How do you keep your crossbow safe when transporting it to and from your hunting spot? Or maybe to the range? Or how about when it’s not in use? How do you store your bow when not in use? Most hunters will use a case of some sort. When dealing with crossbow cases, there are two primary options. A soft case or a hard case. But which one is right for you? For me, I decide the kind of case I use by determining where my crossbow will ride in my vehicle on the way to a hunt, if I ever plan on taking my bow on a airplane, and how often I plan to have it cased in the first place.

I very rarely case my crossbow. When I hunt, I have a four door truck that has enough room for me to put my bow on the back seat. Because it is inside the cab of my truck, I don’t have to worry weather or dirt. Therefore for me, when I’m just doing my daily hunting routine, a crossbow case is more of a hassle than a useful means of protection. But what if you don’t have the room? Or you are going on a hunting trip and your bow will be tightly packed with the rest of your gear, maybe even with some gear on top of it? Then you’re going to need a case.

Soft cases for crossbows provide pretty good protection unless you are flying or your bow will be at the bottom of your hunting gear when loading up for a trip. You can find them priced relatively cheap, and they provide a good location to store some of your other gear such as arrows, quiver, wax, etc. When not in use, soft crossbow cases fold up and store out of the way taking up little space. Soft cases for crossbows are good for storing your bow too, keeping them from taking minor bumps while also protecting from dust and dirt. Unfortunately if you plan on flying with your crossbow, or your bow will ride in the bed of a pickup truck, a soft crossbow case does not quite cut it. Sure they can work. But most are not water proof, so if you get any weather your bow will not be protected. Also, even with normal driving, items in the bed of a pickup truck often tend to slide back and forth. So in these situations, a hard crossbow case may be better suited for you.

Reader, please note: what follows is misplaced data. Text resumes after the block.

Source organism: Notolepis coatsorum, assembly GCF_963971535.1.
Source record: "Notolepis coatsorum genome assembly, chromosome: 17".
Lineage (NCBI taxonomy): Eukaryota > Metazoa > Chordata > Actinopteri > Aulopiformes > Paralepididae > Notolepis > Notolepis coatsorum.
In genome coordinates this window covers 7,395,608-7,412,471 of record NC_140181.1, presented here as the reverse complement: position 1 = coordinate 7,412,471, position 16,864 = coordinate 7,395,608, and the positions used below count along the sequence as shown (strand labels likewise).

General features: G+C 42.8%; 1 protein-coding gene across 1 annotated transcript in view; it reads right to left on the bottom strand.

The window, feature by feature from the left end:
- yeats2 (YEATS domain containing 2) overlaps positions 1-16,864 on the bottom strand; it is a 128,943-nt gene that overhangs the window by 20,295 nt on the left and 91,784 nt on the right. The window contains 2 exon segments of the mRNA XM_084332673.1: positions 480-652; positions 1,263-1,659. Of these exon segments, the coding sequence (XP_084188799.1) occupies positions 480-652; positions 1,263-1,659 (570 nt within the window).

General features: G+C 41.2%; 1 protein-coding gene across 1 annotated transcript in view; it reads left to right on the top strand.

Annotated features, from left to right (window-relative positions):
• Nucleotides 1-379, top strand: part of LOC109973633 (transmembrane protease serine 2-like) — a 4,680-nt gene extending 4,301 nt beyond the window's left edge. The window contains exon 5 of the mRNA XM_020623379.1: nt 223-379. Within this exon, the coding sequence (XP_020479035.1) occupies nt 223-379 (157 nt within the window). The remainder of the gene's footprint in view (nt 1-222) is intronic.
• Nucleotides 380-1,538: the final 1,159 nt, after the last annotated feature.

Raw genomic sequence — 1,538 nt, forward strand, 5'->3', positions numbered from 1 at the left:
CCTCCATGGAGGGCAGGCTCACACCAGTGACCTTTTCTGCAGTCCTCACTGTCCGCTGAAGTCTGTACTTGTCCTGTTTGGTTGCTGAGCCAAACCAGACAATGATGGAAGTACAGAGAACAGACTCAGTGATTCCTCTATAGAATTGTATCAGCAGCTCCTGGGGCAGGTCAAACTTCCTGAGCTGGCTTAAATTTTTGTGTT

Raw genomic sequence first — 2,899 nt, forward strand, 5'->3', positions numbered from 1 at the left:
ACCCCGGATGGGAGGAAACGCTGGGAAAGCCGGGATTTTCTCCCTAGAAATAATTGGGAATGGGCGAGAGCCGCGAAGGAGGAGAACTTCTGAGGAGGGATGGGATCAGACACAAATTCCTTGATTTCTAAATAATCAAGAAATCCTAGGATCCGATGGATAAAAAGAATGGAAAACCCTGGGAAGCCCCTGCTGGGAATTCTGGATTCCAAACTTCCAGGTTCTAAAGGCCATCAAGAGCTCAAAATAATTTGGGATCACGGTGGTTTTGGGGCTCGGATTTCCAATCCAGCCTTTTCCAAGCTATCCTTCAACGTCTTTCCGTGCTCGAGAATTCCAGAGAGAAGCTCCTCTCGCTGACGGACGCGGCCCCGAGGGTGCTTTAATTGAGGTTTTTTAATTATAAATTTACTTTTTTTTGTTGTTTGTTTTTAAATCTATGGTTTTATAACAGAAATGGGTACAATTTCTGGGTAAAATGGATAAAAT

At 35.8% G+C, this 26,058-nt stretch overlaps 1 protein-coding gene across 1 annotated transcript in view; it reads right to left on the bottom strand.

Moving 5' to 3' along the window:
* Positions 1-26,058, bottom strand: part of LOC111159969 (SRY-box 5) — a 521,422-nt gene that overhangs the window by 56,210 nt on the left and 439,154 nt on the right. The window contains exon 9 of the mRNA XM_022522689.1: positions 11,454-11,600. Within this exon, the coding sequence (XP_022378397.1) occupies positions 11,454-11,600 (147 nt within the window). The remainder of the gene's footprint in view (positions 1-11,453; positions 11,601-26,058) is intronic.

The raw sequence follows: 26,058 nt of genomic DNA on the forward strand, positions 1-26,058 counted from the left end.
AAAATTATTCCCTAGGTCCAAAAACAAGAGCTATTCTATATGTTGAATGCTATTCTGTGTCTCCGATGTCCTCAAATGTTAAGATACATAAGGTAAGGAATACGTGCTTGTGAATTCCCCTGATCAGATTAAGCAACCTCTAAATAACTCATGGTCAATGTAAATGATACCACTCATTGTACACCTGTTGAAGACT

Hard crossbow cases are stronger, protect your bow better from accidental bumps, are more weather resistant, and can be approved for airline travel. If your the type of hunter that wants to throw your equipment in the bed of your truck, sometimes for days, and go hunting after work, then a hard case would be the way to go. Or if you do travel by airplane to hunt, most hard cases for crossbows are airline approved and provided some way of locking them. Many of them are also reinforced good enough that if they end up being at the bottom of your hunting gear in the bed of your truck, or at the bottom of the pile covered with airline baggage, they will still protect your bow. The problem with the hard case is that most are big and bulky. When not in use, they take up a lot of room when storing them. If you don’t have a truck or an SUV, they are almost impossible to fit in the back seat or trunk of a car. They also can cost a good bit more than a soft crossbow case. Some hard cases are in the excess of the one hundred dollar range. This is more than most hunters want to spend if they can get by using a soft crossbow case. So a hard case won’t be for everybody.

Unless your bow came in a package with a case included, I would suggest holding off on buying a crossbow case to see first if you will even need one, and second what type would better suit your needs. Many new bow hunters purchase cases each year when they buy their first bow, only to realize later, that it will hardly ever get used. If you know you’re going to need one, by all means buy one right away. If you’re not sure, it won’t take you long to figure out if a case of one type or another will be an asset to you, or be an unneeded expense.